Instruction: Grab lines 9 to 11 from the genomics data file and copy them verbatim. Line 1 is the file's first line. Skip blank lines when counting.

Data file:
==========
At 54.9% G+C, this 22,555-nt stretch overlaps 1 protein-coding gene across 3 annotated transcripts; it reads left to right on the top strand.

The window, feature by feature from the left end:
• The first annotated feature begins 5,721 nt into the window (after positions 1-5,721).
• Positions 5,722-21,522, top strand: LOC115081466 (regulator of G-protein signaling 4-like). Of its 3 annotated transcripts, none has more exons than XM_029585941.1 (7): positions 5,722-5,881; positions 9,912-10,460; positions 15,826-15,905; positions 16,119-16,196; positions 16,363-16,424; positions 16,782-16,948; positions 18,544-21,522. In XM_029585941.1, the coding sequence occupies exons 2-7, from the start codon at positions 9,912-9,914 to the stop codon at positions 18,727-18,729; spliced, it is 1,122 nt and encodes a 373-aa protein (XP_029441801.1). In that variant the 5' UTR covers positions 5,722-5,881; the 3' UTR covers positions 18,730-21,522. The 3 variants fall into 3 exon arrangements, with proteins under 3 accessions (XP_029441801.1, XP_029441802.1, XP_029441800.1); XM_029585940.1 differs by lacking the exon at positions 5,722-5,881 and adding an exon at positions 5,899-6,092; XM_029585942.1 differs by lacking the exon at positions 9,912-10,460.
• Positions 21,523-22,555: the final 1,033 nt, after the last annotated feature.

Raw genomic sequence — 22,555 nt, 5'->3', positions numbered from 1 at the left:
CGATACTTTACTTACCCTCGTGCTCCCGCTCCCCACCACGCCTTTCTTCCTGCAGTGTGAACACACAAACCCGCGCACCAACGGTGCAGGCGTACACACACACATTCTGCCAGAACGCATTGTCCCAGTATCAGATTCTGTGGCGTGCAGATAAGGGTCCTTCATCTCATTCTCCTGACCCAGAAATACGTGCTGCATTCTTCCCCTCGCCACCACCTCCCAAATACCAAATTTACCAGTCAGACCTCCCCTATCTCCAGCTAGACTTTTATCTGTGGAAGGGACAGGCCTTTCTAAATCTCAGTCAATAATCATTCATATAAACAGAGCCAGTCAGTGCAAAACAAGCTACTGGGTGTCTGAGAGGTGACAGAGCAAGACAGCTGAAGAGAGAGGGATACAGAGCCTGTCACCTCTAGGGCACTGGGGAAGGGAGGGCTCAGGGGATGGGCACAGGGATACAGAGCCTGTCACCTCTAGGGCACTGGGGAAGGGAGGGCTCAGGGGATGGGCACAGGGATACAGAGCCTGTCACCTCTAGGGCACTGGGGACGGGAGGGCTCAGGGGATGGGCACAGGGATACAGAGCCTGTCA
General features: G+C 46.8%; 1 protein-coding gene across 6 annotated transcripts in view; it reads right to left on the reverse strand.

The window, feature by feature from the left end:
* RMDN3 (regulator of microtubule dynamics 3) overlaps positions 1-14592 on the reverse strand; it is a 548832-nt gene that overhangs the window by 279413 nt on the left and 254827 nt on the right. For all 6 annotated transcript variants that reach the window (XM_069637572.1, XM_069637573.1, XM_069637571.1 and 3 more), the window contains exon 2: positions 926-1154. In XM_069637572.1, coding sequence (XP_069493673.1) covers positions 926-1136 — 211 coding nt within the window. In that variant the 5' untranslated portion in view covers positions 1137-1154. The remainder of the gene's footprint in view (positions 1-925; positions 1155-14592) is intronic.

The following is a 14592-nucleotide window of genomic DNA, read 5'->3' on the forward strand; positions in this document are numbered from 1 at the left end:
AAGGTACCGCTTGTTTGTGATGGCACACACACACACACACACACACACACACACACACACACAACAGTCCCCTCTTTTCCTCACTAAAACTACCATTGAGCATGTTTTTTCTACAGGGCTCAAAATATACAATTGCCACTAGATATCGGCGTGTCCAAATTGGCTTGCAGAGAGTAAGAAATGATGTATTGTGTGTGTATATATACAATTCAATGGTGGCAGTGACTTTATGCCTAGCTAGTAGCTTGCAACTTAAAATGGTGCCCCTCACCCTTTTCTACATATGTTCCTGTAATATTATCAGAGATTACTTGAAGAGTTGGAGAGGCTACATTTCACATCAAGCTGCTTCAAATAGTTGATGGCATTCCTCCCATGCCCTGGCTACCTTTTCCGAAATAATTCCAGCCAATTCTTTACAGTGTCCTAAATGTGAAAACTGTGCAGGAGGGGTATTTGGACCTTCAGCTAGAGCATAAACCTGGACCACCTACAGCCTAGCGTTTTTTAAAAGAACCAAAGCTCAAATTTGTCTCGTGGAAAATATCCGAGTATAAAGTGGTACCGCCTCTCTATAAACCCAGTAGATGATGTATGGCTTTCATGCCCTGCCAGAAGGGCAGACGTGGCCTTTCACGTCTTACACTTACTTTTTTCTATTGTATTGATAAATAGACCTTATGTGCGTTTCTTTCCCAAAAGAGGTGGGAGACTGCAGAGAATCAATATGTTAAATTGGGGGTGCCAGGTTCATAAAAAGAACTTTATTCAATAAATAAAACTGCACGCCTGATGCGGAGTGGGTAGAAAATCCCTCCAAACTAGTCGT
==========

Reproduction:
The window, feature by feature from the left end:
* RMDN3 (regulator of microtubule dynamics 3) overlaps positions 1-14592 on the reverse strand; it is a 548832-nt gene that overhangs the window by 279413 nt on the left and 254827 nt on the right. For all 6 annotated transcript variants that reach the window (XM_069637572.1, XM_069637573.1, XM_069637571.1 and 3 more), the window contains exon 2: positions 926-1154. In XM_069637572.1, coding sequence (XP_069493673.1) covers positions 926-1136 — 211 coding nt within the window. In that variant the 5' untranslated portion in view covers positions 1137-1154. The remainder of the gene's footprint in view (positions 1-925; positions 1155-14592) is intronic.

The following is a 14592-nucleotide window of genomic DNA, read 5'->3' on the forward strand; positions in this document are numbered from 1 at the left end: